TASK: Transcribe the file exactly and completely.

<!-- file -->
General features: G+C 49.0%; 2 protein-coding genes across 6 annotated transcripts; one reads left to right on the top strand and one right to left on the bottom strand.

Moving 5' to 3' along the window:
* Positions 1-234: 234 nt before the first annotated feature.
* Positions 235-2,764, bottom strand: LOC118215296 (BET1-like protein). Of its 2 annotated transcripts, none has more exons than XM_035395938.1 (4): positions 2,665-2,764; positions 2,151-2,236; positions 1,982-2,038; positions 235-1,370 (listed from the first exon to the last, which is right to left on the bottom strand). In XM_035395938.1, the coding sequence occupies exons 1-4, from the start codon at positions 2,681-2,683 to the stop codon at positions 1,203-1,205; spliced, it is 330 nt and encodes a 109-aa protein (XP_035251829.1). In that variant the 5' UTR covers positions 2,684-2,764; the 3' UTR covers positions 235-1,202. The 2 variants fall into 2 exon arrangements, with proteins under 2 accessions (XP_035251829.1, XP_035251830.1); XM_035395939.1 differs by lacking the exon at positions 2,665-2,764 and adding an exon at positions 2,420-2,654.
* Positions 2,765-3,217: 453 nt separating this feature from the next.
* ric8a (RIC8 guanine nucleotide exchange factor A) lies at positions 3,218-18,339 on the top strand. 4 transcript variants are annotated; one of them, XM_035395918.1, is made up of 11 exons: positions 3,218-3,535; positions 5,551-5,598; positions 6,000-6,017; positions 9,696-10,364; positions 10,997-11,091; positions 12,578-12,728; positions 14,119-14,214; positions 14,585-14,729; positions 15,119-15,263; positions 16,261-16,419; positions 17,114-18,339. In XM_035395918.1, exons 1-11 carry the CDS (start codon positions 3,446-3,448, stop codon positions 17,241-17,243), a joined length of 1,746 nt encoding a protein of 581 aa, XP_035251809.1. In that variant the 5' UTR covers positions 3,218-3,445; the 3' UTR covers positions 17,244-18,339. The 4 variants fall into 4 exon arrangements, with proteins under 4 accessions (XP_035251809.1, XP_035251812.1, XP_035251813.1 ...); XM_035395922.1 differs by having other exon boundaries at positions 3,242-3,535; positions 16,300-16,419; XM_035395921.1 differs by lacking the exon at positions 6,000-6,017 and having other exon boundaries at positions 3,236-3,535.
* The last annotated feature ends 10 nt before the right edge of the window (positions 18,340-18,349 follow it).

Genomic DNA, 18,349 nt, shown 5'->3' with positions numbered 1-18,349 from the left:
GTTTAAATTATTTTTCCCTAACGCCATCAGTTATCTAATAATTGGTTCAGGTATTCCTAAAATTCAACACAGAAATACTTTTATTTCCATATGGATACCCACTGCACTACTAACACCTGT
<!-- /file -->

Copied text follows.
General features: G+C 49.0%; 2 protein-coding genes across 6 annotated transcripts; one reads left to right on the top strand and one right to left on the bottom strand.

Moving 5' to 3' along the window:
* Positions 1-234: 234 nt before the first annotated feature.
* Positions 235-2,764, bottom strand: LOC118215296 (BET1-like protein). Of its 2 annotated transcripts, none has more exons than XM_035395938.1 (4): positions 2,665-2,764; positions 2,151-2,236; positions 1,982-2,038; positions 235-1,370 (listed from the first exon to the last, which is right to left on the bottom strand). In XM_035395938.1, the coding sequence occupies exons 1-4, from the start codon at positions 2,681-2,683 to the stop codon at positions 1,203-1,205; spliced, it is 330 nt and encodes a 109-aa protein (XP_035251829.1). In that variant the 5' UTR covers positions 2,684-2,764; the 3' UTR covers positions 235-1,202. The 2 variants fall into 2 exon arrangements, with proteins under 2 accessions (XP_035251829.1, XP_035251830.1); XM_035395939.1 differs by lacking the exon at positions 2,665-2,764 and adding an exon at positions 2,420-2,654.
* Positions 2,765-3,217: 453 nt separating this feature from the next.
* ric8a (RIC8 guanine nucleotide exchange factor A) lies at positions 3,218-18,339 on the top strand. 4 transcript variants are annotated; one of them, XM_035395918.1, is made up of 11 exons: positions 3,218-3,535; positions 5,551-5,598; positions 6,000-6,017; positions 9,696-10,364; positions 10,997-11,091; positions 12,578-12,728; positions 14,119-14,214; positions 14,585-14,729; positions 15,119-15,263; positions 16,261-16,419; positions 17,114-18,339. In XM_035395918.1, exons 1-11 carry the CDS (start codon positions 3,446-3,448, stop codon positions 17,241-17,243), a joined length of 1,746 nt encoding a protein of 581 aa, XP_035251809.1. In that variant the 5' UTR covers positions 3,218-3,445; the 3' UTR covers positions 17,244-18,339. The 4 variants fall into 4 exon arrangements, with proteins under 4 accessions (XP_035251809.1, XP_035251812.1, XP_035251813.1 ...); XM_035395922.1 differs by having other exon boundaries at positions 3,242-3,535; positions 16,300-16,419; XM_035395921.1 differs by lacking the exon at positions 6,000-6,017 and having other exon boundaries at positions 3,236-3,535.
* The last annotated feature ends 10 nt before the right edge of the window (positions 18,340-18,349 follow it).

Genomic DNA, 18,349 nt, shown 5'->3' with positions numbered 1-18,349 from the left:
GTTTAAATTATTTTTCCCTAACGCCATCAGTTATCTAATAATTGGTTCAGGTATTCCTAAAATTCAACACAGAAATACTTTTATTTCCATATGGATACCCACTGCACTACTAACACCTGT